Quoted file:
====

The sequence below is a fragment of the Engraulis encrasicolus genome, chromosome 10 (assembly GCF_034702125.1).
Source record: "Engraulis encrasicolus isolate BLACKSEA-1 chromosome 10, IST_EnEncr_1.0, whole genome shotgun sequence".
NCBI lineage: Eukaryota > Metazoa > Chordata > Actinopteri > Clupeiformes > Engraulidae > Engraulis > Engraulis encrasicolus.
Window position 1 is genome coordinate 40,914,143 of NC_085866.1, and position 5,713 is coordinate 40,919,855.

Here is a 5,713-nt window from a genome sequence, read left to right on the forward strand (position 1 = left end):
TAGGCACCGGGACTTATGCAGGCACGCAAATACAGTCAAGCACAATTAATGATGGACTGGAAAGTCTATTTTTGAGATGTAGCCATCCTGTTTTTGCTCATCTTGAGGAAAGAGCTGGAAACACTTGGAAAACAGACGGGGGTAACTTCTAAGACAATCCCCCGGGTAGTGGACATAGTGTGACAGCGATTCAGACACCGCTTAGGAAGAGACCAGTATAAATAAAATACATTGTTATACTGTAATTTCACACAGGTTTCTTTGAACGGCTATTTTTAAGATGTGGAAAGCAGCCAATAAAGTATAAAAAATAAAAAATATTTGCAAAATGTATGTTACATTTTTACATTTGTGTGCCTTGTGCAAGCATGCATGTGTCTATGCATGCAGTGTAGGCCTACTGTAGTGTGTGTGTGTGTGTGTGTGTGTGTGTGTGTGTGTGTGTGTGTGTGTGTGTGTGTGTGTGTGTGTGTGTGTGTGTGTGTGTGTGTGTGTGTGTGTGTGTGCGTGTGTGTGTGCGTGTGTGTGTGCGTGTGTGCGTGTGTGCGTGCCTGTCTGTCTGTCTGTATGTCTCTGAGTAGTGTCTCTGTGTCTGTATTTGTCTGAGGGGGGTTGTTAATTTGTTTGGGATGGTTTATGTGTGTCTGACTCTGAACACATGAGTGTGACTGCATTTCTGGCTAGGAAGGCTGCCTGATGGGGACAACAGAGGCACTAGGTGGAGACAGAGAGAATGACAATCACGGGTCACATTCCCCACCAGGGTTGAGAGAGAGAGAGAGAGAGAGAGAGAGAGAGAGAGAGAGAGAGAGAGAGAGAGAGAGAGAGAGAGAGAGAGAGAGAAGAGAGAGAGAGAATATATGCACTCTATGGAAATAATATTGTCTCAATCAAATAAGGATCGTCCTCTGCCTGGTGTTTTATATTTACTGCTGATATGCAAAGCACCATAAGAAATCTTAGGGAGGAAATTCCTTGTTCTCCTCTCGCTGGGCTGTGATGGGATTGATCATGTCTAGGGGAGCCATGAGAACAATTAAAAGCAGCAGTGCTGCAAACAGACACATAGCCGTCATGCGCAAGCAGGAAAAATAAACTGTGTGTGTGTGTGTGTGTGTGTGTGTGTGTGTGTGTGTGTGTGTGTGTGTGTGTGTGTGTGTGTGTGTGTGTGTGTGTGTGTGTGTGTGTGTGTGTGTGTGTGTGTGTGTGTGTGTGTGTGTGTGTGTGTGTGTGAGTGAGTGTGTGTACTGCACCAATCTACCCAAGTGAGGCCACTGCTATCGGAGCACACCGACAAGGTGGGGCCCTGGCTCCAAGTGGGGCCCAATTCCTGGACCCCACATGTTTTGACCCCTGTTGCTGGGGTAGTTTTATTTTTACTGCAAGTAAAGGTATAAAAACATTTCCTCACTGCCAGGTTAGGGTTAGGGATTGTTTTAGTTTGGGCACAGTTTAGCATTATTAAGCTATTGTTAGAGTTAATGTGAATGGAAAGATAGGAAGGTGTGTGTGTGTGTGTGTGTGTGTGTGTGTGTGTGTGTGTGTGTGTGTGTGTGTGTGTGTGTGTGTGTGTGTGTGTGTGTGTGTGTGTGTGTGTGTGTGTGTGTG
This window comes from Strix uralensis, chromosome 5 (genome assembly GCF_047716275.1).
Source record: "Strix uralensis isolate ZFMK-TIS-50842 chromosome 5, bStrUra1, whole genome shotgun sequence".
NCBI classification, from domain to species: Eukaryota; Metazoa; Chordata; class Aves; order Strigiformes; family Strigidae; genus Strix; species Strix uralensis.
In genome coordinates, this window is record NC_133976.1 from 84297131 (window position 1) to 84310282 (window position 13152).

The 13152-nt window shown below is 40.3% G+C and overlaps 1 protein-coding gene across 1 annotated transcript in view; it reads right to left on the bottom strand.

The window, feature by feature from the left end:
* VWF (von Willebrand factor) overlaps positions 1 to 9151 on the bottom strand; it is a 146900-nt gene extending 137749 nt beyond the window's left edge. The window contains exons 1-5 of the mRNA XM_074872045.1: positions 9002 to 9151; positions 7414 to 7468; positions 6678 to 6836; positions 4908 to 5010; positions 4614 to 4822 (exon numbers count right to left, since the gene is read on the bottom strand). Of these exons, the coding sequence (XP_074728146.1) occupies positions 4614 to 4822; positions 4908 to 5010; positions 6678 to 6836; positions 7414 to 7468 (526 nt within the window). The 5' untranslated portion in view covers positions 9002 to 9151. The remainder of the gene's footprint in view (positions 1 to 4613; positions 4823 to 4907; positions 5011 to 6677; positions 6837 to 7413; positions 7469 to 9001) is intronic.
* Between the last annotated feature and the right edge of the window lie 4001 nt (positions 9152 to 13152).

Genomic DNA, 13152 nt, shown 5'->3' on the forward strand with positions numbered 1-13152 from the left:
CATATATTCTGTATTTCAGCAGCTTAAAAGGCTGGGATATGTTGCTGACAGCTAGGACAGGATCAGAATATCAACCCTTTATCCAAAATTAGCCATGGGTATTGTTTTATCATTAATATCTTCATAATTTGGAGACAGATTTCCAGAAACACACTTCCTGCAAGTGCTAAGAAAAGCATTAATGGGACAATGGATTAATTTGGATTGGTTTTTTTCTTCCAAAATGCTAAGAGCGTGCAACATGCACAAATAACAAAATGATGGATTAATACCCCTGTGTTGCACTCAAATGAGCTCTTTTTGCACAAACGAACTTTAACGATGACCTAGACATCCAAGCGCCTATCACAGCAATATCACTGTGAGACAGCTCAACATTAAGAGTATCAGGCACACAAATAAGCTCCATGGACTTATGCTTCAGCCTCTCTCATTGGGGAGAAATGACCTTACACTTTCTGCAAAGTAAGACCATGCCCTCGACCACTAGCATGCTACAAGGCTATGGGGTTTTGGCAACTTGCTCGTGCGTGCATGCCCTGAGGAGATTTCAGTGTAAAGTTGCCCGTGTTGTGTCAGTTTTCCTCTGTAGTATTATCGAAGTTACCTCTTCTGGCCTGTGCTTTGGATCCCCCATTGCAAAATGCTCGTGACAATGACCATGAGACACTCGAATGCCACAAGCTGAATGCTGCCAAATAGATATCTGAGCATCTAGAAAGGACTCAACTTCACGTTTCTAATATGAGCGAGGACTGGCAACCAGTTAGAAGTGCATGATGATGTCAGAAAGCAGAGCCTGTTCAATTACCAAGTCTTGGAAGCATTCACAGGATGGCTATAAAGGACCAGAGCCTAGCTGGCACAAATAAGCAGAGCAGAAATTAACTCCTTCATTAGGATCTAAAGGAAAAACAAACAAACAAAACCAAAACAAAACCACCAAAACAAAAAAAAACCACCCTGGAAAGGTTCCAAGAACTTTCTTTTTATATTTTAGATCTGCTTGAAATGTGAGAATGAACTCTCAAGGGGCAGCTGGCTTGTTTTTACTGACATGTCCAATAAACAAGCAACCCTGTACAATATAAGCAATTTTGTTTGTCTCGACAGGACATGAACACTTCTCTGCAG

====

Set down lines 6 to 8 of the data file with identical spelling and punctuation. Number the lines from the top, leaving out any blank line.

TAGGCACCGGGACTTATGCAGGCACGCAAATACAGTCAAGCACAATTAATGATGGACTGGAAAGTCTATTTTTGAGATGTAGCCATCCTGTTTTTGCTCATCTTGAGGAAAGAGCTGGAAACACTTGGAAAACAGACGGGGGTAACTTCTAAGACAATCCCCCGGGTAGTGGACATAGTGTGACAGCGATTCAGACACCGCTTAGGAAGAGACCAGTATAAATAAAATACATTGTTATACTGTAATTTCACACAGGTTTCTTTGAACGGCTATTTTTAAGATGTGGAAAGCAGCCAATAAAGTATAAAAAATAAAAAATATTTGCAAAATGTATGTTACATTTTTACATTTGTGTGCCTTGTGCAAGCATGCATGTGTCTATGCATGCAGTGTAGGCCTACTGTAGTGTGTGTGTGTGTGTGTGTGTGTGTGTGTGTGTGTGTGTGTGTGTGTGTGTGTGTGTGTGTGTGTGTGTGTGTGTGTGTGTGTGTGTGTGTGTGTGTGTGCGTGTGTGTGTGCGTGTGTGTGTGCGTGTGTGCGTGTGTGCGTGCCTGTCTGTCTGTCTGTATGTCTCTGAGTAGTGTCTCTGTGTCTGTATTTGTCTGAGGGGGGTTGTTAATTTGTTTGGGATGGTTTATGTGTGTCTGACTCTGAACACATGAGTGTGACTGCATTTCTGGCTAGGAAGGCTGCCTGATGGGGACAACAGAGGCACTAGGTGGAGACAGAGAGAATGACAATCACGGGTCACATTCCCCACCAGGGTTGAGAGAGAGAGAGAGAGAGAGAGAGAGAGAGAGAGAGAGAGAGAGAGAGAGAGAGAGAGAGAGAGAGAGAGAGAGAAGAGAGAGAGAGAATATATGCACTCTATGGAAATAATATTGTCTCAATCAAATAAGGATCGTCCTCTGCCTGGTGTTTTATATTTACTGCTGATATGCAAAGCACCATAAGAAATCTTAGGGAGGAAATTCCTTGTTCTCCTCTCGCTGGGCTGTGATGGGATTGATCATGTCTAGGGGAGCCATGAGAACAATTAAAAGCAGCAGTGCTGCAAACAGACACATAGCCGTCATGCGCAAGCAGGAAAAATAAACTGTGTGTGTGTGTGTGTGTGTGTGTGTGTGTGTGTGTGTGTGTGTGTGTGTGTGTGTGTGTGTGTGTGTGTGTGTGTGTGTGTGTGTGTGTGTGTGTGTGTGTGTGTGTGTGTGTGTGTGTGTGTGTGTGTGTGTGAGTGAGTGTGTGTACTGCACCAATCTACCCAAGTGAGGCCACTGCTATCGGAGCACACCGACAAGGTGGGGCCCTGGCTCCAAGTGGGGCCCAATTCCTGGACCCCACATGTTTTGACCCCTGTTGCTGGGGTAGTTTTATTTTTACTGCAAGTAAAGGTATAAAAACATTTCCTCACTGCCAGGTTAGGGTTAGGGATTGTTTTAGTTTGGGCACAGTTTAGCATTATTAAGCTATTGTTAGAGTTAATGTGAATGGAAAGATAGGAAGGTGTGTGTGTGTGTGTGTGTGTGTGTGTGTGTGTGTGTGTGTGTGTGTGTGTGTGTGTGTGTGTGTGTGTGTGTGTGTGTGTGTGTGTGTGTGTGTGTGTGTGTG
This window comes from Strix uralensis, chromosome 5 (genome assembly GCF_047716275.1).
Source record: "Strix uralensis isolate ZFMK-TIS-50842 chromosome 5, bStrUra1, whole genome shotgun sequence".